Ralf Schumacher ‘surprised’ by Jost Capito’s exit, blames ‘impatient’ investors

Michelle Foster
Jost Capito sat on the Williams pit wall. Melbourne, April 2022.

Jost Capito, wearing headphones, looks on from the Williams pit wall during the Australian Grand Prix. Melbourne, April 2022.

Ralf Schumacher has weighed in on this week’s team boss moves, saying Williams didn’t give Jost Capito enough time while McLaren’s dual leadership may have prompted Andreas Seidl’s exit.

While all the focus in the off-season was on Ferrari, Formula 1 fans waiting to learn who would replace Mattia Binotto as the Scuderia’s next team boss, Williams shocked everyone when they announced on Monday night that Capito would be leaving.

After just two years at the helm, Matthew Savage, chairman of Williams’ owners Dorilton Capital, announced: “We would like to thank Jost for his hard work and dedication as we embarked on a major transformation process to begin the journey of reviving Williams Racing.”

No one outside of Williams saw that coming, probably not even Capito who days prior had spoken with PlanetF1.com about his goals for the 2023 championship.

Schumacher, a former driver turned pundit, was as “surprised” as the rest of us.

“The position will be filled internally,” he told Sky Deutschland of Capito’s departure. “I’m surprised that Jost had to go.

“I could imagine that the investors were a little angry and not happy with the progress. You can also see that from the fact that other important people in the team also had to go.

“I’m sorry for Jost. I think the executive floor were too impatient, he should have had a little more time.”

Williams also said goodbye to Francois-Xavier Demaison Williams, who was installed by Capito as the team’s technical director.

Schumacher reckons the team’s results, Williams once again bottom of the log in 2022, were “below the expectations” of Dorilton who bought the team from the Williams family.

“Teams like Williams and Alfa Romeo have to take the next step at some point,” he continued.

Alfa Romeo and McLaren jump on the team boss merry-go-round

Alfa Romeo joined Williams on the team boss roundabout, the team confirming the worst-kept secret in the paddock as they announced Fred Vasseur would be leaving with Ferrari welcoming him as their new team boss minutes later.

But what came next was a surprise to many with the Hinwil-based team, soon to be Audi, announcing former McLaren team boss Andreas Seidl as the Sauber Group’s new CEO.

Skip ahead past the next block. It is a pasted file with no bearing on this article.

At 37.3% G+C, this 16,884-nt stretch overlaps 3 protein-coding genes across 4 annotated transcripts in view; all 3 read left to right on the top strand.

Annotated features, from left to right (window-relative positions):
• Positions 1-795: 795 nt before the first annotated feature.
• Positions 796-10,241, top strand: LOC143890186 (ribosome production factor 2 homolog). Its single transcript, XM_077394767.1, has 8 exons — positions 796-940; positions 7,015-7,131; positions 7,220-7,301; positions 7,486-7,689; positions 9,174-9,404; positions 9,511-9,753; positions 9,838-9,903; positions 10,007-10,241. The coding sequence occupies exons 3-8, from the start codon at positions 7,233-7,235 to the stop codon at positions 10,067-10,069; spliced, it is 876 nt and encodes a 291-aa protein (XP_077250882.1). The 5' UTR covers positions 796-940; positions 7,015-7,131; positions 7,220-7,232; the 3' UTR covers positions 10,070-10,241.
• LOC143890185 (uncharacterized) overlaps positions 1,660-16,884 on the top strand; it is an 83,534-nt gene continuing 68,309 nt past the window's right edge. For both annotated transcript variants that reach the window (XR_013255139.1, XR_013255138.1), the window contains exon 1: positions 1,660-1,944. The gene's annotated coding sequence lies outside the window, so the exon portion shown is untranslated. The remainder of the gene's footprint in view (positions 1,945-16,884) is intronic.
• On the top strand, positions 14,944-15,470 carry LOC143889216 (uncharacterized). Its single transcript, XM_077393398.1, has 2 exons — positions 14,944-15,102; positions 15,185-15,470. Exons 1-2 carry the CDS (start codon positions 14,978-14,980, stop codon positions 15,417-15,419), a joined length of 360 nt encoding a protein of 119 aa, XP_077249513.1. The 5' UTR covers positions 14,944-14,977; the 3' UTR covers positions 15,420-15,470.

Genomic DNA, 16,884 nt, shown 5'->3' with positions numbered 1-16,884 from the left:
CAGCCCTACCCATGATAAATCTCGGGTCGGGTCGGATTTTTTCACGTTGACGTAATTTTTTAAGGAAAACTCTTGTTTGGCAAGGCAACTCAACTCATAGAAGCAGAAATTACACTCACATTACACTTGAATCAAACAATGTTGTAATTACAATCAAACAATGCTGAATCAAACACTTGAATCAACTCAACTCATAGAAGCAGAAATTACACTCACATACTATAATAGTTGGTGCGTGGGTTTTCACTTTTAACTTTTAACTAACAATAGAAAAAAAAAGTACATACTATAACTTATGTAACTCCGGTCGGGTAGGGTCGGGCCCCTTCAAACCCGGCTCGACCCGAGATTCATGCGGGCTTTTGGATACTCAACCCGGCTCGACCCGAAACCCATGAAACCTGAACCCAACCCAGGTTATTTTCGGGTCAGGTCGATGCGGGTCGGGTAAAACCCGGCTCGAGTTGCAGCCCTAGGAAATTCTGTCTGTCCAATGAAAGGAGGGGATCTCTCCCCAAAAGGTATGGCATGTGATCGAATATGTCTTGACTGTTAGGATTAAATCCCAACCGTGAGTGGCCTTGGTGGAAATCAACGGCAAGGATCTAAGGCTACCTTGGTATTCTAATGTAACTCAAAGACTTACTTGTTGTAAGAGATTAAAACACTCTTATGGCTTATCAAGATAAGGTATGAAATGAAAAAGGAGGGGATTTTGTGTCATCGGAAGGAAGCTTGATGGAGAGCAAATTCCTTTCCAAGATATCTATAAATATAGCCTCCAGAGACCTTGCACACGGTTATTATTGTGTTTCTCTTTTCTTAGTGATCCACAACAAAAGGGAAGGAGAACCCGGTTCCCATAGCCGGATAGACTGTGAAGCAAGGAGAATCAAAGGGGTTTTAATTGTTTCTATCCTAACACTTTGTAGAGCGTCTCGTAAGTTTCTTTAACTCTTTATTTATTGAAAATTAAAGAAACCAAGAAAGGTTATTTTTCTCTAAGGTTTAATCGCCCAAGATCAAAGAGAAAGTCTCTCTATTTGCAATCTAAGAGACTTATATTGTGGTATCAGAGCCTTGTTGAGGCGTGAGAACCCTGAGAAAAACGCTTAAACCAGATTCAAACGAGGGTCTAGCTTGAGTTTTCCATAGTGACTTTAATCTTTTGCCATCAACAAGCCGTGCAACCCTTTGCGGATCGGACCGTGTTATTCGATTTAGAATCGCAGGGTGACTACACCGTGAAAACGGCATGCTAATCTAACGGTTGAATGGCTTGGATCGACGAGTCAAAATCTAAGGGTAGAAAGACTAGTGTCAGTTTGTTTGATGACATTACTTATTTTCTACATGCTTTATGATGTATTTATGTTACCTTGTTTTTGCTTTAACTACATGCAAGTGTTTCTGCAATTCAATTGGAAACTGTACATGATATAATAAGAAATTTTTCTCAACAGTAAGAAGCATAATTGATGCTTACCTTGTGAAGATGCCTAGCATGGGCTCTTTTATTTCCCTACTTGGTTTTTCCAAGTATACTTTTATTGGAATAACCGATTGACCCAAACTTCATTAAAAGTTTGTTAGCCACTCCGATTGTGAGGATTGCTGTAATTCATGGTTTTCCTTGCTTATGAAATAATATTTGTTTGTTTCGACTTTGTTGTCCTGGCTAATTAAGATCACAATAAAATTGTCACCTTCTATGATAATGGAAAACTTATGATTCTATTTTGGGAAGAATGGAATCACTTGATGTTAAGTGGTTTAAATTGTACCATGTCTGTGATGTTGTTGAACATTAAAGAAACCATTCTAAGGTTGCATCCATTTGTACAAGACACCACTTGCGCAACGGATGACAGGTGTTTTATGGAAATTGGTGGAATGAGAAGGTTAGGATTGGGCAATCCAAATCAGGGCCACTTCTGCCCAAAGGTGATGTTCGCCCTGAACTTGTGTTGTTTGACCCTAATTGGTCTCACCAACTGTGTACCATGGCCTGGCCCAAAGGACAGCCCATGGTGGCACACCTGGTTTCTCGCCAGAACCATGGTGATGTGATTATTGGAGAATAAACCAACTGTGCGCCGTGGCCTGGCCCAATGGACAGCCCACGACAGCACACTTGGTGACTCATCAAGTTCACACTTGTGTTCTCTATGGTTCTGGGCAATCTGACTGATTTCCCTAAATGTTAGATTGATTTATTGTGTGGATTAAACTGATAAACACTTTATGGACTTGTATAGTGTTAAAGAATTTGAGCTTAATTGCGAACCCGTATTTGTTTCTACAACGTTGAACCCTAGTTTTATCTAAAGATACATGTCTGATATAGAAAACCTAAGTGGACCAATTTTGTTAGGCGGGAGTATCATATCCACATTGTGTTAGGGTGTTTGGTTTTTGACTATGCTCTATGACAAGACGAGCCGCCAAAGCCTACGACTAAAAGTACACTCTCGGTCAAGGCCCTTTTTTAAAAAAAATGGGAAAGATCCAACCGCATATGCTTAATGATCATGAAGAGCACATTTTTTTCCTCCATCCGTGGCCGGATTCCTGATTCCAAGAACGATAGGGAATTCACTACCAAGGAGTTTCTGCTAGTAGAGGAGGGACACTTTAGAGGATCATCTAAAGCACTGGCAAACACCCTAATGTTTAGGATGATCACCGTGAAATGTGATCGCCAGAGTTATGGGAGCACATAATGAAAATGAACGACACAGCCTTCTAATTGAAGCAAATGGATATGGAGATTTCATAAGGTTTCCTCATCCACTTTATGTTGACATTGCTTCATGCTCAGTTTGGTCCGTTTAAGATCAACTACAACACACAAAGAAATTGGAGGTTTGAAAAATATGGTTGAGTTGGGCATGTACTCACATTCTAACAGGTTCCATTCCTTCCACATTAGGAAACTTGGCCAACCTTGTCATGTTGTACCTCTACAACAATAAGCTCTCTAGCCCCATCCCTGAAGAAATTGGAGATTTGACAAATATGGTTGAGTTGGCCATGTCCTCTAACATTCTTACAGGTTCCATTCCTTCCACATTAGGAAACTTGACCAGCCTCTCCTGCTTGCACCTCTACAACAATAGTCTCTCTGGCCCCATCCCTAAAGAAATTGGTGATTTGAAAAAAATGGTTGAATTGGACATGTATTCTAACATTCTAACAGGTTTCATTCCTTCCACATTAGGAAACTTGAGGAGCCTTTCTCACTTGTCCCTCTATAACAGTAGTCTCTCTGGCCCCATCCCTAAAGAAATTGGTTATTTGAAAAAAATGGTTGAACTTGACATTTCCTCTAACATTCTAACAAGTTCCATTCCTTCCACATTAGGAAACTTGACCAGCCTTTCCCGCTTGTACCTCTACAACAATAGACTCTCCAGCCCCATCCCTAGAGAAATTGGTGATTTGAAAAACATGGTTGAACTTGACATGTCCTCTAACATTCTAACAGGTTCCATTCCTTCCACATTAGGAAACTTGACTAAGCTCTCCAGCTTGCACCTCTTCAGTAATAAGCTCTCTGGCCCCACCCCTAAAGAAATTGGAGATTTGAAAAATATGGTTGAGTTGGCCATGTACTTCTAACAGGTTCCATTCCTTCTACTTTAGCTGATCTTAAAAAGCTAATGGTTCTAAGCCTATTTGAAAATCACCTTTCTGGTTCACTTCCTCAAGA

McLaren in turn revealed Andrea Stella had been promoted from executive director of racing to the team principal job.

Schumacher questioned whether leading McLaren in partnership with the “very explosive” Zak Brown was a “good” situation for Seidl.

“At McLaren,” he said, “it will all take a little while before they can drive at the front again. The restructuring and the wind tunnel construction, which are absolutely necessary, still need time.

“It was perhaps all too long for Andreas.

“We also had dual leadership at McLaren with CEO Zak Brown. I don’t know if that’s always good. Brown is also very explosive.”

As such Sauber’s upcoming link with Audi appealed to the German.

Bad news for Valtteri Bottas?

Schumacher reckons one of Seidl’s first objectives will be to establish a strong line-up for what will, in 2026, be the Audi team.

But facing two years, 2024 and 2025, without any major backing given Alfa Romeo will cut ties with the team at the end of next season, Schumacher questions Valtteri Bottas’ worth to the team.

His current team-mate, Zhou Guanyu, doesn’t have the same problems given his backing from Chinese sponsors.

“At Sauber you now have time to set everything up before you join Audi,” the former F1 driver said. “I’m curious to see what ideas Andreas has for the drivers.

“Guanyu Zhou is more or less firmly in the saddle, he’s also bringing a lot of money with him, until 2026 is not unimportant for Sauber.

“Valtteri Bottas, on the other hand, should not necessarily stay too long.”

Read more: How Ferrari’s move for Fred Vasseur pushed McLaren into action